Staff Publications

Staff Publications

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    'Staff publications' is the digital repository of Wageningen University & Research

    'Staff publications' contains references to publications authored by Wageningen University staff from 1976 onward.

    Publications authored by the staff of the Research Institutes are available from 1995 onwards.

    Full text documents are added when available. The database is updated daily and currently holds about 240,000 items, of which 72,000 in open access.

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Record number 431432
Title A Phytophthora sojae Heat Shock Transcription Factor PsHSF1 is Required for Oxidative Stress Tolerance and Suppression of Plant Immunity
Author(s) Sheng, Yuting; Wang, Yonglin; Dong, Suomeng; Tao, Kai; Zheng, Xiaobo; Hua, C.; Meijer, H.J.G.; Govers, F.; Wang, Yuanchao
Source In: Book of Abstracts Oomycete Molecular Genetics Network (OMGN), Nanjing, P.R. China, 26-28 May 2012. - - p. 80 - 80.
Event oomycete Molecular Genetics Network Congress, Nanjijng, China, 2012-05-26/2012-05-28
Department(s) Laboratory of Phytopathology
EPS-2
Publication type Abstract in scientific journal or proceedings
Publication year 2012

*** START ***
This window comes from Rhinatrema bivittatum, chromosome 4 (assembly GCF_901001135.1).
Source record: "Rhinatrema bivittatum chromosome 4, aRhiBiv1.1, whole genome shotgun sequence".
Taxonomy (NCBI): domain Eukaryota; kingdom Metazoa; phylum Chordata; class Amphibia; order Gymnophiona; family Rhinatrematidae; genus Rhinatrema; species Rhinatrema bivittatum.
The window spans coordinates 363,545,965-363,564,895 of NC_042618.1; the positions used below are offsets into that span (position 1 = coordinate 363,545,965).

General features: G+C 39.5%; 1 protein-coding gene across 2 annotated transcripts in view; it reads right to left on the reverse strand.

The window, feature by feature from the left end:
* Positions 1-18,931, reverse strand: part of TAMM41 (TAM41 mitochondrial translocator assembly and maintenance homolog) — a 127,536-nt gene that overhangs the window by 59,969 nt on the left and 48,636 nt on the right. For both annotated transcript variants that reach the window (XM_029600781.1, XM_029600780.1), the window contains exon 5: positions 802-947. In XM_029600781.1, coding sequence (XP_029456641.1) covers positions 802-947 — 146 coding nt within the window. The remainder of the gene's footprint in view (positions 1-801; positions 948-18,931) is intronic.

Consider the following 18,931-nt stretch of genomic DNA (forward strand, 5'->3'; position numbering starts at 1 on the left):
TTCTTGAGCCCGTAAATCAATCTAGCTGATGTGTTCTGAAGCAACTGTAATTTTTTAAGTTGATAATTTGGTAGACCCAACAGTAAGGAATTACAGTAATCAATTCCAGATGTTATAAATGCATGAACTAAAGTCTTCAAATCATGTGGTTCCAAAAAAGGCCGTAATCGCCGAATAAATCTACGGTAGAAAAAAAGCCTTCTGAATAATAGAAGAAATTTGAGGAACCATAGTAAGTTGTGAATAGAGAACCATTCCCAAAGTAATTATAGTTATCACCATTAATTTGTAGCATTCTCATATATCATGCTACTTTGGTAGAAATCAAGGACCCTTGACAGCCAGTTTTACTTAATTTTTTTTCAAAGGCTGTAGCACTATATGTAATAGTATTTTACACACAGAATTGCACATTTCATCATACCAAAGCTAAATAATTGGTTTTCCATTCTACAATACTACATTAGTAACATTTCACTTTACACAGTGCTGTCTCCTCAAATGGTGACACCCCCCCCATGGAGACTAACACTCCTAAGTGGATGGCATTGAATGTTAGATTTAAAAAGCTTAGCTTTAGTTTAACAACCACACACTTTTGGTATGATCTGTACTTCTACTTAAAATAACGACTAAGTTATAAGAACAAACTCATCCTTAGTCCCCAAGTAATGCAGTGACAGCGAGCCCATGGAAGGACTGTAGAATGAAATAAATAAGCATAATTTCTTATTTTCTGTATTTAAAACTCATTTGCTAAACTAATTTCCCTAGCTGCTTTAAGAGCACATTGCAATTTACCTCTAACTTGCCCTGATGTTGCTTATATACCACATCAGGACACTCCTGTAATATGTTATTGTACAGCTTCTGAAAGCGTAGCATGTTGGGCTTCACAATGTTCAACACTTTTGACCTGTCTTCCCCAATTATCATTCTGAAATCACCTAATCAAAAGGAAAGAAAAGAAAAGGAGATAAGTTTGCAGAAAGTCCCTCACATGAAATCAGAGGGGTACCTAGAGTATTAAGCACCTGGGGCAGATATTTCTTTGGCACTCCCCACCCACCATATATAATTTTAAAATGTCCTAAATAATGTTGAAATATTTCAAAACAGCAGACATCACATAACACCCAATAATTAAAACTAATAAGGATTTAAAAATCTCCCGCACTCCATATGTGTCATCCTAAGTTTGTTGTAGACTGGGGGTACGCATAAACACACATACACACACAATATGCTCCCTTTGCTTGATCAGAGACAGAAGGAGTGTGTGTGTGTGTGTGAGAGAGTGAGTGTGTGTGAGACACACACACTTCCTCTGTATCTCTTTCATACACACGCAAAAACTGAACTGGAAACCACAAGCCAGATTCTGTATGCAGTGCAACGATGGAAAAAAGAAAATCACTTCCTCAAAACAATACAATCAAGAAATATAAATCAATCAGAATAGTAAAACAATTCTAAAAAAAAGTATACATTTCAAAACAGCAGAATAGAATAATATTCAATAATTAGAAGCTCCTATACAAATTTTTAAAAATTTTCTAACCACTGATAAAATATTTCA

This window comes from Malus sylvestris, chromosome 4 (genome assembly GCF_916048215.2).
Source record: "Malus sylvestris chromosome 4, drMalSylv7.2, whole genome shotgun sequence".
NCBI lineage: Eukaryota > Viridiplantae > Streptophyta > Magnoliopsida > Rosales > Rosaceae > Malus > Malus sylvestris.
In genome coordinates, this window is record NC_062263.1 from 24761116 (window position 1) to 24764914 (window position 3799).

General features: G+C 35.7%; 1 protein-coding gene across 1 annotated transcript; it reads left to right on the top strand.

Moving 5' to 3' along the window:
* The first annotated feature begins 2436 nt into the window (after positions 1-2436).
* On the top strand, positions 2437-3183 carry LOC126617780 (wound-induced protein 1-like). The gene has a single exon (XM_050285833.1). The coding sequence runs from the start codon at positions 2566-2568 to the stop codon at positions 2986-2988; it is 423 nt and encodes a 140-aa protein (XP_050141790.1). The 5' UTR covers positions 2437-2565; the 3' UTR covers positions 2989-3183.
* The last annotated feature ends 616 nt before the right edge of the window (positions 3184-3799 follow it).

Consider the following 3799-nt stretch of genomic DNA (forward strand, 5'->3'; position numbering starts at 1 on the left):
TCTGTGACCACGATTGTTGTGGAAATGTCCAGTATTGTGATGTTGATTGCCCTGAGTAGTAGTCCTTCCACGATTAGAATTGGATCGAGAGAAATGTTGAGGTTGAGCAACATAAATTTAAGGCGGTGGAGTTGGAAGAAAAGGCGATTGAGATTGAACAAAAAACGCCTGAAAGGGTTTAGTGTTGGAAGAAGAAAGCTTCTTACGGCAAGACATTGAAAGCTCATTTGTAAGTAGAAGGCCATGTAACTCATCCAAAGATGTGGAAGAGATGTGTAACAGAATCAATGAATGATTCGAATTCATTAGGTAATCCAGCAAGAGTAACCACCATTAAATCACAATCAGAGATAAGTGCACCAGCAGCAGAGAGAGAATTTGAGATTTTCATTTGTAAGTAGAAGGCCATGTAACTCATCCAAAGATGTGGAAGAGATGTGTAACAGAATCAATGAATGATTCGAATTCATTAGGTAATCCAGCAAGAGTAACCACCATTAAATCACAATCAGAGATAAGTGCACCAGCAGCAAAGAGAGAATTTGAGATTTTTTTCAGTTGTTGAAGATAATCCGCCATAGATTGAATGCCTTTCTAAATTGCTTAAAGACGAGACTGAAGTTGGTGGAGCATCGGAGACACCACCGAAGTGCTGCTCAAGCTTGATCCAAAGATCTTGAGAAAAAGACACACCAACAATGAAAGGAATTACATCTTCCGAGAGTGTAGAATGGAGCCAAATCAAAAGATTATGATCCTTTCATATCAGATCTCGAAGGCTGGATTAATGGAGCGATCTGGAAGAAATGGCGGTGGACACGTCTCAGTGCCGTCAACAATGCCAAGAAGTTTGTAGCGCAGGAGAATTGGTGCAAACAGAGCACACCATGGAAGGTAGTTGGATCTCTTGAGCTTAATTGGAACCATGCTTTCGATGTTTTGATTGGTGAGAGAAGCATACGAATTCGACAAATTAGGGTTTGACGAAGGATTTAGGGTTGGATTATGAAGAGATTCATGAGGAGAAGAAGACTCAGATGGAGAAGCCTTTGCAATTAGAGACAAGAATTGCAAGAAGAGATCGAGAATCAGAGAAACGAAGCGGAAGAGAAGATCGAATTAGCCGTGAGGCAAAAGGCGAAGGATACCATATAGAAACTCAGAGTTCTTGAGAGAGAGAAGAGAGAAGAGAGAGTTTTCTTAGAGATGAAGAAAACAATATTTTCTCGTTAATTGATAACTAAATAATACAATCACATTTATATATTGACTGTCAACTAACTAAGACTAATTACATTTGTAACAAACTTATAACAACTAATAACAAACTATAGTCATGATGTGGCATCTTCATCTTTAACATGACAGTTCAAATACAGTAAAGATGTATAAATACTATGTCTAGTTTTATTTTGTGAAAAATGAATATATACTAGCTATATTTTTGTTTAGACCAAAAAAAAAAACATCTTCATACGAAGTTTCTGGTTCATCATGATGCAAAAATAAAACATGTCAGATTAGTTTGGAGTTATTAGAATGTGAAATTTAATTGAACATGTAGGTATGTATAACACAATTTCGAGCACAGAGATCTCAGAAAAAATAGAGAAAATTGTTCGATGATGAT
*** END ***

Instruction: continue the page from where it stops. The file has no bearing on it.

Abstract Although much is known about that reactive oxygen species (ROS) play central roles in plant defense system, the mechanisms how phytopathogens adapt and counteract the plant-driven ROS remain little understood. Genome-wide analysis of ROS tolerance-related transcription factors in Phytophthora species uncovered an extremely huge gene family of heat shock transcription factors (HSFs), 22 HSF genes in P. sojae, 24 HSF genes in P. infestans and 18 HSF genes in P. ramorum, while only 1-4 HSFs in true fungi, such as Magnaporthe or yeast. A highly up-regulated P. sojae HSF under oxidative stress condition, PsHSF1, was given a detailed study, which was also strongly up-regulated under heat shock stress and at cyst germination stage. PsHSF1 silencing reduced the rate of cyst germination. Hyphal growth of PsHSF1- silenced transformants was severely affected under the stress of hydrogen peroxide or heat shock compared with wide-type (WT). The soybean infection of PsHSF1-silenced transformants was significantly delayed. Cytological staining showed that the mutants compromised to suppress hydrogen peroxide accumulation and innate immunity of soybean cell around the infection area. The results demonstrate that PsHSF1 is required for the adaptation and response to stress mediated with ROS in P. sojae, and suggest that PsHSF1 played an important role in counteracting ROS-mediated plant innate immunity.
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